According to her loved ones, Sandra Bland was a loving, compassionate woman, with a bright future ahead.6 Today would have been the first day at her new job working student outreach at her alma mater, Prairie View A&M University. Loved ones described her as bright, spirited, and having a thirst for life. She was also a vocal advocate against police brutality and often spoke about ending racism and police violence. Our hearts and minds are with her friends and family as they move through this unimaginably hard time.
But in a world where Black people are stereotyped as “violent” and police exist to enforce the boundaries of a deeply divided and racist society, who Sandy was or the life she was creating, did not matter. What mattered was that she was Black, and therefore, in the eyes of the law, didn’t deserve respect, didn’t deserve her civil rights, her freedom or her life. To be Black in America, is to be safe nowhere. Black women are 3 to 4 times more likely to be targeted by police and incarcerated than white women.7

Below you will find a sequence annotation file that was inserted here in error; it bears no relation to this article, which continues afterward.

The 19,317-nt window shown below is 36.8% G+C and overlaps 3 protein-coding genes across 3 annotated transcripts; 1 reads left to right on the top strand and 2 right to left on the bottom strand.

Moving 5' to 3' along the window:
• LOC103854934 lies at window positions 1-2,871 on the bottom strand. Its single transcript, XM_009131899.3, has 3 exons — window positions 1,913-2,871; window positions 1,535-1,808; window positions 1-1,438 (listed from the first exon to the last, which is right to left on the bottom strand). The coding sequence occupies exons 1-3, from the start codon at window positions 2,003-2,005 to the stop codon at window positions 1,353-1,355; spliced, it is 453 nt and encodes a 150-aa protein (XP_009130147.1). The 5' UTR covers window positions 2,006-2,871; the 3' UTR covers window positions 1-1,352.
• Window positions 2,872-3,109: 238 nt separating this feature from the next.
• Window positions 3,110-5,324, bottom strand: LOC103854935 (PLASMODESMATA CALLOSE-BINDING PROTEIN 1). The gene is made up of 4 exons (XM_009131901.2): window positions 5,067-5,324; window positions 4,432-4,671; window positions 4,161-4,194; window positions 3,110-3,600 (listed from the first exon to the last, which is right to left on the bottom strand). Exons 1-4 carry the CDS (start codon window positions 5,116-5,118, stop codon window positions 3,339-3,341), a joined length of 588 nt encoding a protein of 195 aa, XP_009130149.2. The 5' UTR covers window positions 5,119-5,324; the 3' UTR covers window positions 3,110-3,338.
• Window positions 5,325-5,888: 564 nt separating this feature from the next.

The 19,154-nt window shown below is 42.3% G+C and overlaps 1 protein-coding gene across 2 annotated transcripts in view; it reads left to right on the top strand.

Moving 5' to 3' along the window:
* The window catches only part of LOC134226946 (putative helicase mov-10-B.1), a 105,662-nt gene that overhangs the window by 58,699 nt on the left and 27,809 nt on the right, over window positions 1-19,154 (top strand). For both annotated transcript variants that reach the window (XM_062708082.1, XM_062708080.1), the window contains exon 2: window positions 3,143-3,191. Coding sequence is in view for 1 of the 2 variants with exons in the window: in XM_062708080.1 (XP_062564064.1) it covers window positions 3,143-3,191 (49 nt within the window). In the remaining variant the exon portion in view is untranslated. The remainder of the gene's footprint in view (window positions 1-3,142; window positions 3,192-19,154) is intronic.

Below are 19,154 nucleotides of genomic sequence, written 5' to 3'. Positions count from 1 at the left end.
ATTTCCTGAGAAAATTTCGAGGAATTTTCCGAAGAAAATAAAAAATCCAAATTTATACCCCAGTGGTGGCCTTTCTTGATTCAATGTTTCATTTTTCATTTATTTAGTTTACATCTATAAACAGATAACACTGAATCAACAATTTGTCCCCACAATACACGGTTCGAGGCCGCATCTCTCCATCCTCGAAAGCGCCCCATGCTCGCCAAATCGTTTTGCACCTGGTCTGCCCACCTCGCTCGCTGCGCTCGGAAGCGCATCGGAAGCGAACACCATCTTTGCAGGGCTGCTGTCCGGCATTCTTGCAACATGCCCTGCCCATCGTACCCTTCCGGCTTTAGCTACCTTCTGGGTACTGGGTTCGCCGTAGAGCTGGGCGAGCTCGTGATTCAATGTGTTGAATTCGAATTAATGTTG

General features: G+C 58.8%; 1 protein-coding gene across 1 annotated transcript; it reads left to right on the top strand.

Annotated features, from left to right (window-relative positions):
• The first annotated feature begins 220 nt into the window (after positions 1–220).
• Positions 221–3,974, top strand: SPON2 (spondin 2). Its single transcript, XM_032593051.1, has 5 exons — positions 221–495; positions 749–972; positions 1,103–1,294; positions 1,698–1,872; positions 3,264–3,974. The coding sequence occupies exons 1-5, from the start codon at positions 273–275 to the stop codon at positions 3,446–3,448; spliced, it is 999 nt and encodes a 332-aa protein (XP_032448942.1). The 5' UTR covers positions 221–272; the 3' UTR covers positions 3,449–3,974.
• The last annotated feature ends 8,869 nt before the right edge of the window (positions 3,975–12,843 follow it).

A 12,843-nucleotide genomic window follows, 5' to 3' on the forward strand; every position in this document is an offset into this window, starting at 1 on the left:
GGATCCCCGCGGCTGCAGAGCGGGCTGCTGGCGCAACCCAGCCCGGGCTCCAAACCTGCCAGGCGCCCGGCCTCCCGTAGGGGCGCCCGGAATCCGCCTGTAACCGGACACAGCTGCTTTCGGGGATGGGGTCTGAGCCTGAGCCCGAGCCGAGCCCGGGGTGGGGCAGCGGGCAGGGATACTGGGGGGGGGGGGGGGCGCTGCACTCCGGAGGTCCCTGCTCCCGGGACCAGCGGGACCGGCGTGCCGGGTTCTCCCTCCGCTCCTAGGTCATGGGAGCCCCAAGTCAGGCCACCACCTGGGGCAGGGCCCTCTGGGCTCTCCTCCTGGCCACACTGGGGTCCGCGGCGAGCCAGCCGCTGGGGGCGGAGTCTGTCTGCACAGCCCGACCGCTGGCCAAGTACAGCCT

The Department of Justice and Attorney General Lynch have the power and responsibility to address the systemic police violence targeting Black communities. The reality is, racism, corruption and a deep-seated culture of secrecy prevents local and state police from holding themselves accountable. Without independent oversight, police will continue to kill and prosecutors will continue to do nothing. We should not have to demand justice, every time a Black person is murdered, but we will continue to do so until the justice system respects Black lives.
Thanks and peace,
— Rashad, Arisha, Shani, Lyla and the rest of the ColorOfChange.org team
July 16th, 2015
1. “Sandra Bland Drove to Texas to Start a New Job, so How Did She End Up Dead in Jail?”, 07-16-15
2. “Family says woman found dead in jail cell would not kill herself; Texas Rangers investigating”, 07-16-15
3. See reference 2.
4. See reference 2.
5. “Pastor says Waller DA threatened him”, 06-03-14
6. “The Texas Sheriff Where Sandra Bland Died Was Previously Suspended for Racism”, 07-16-15
7. “Incarcerated Women”, The Sentencing Project 08-2015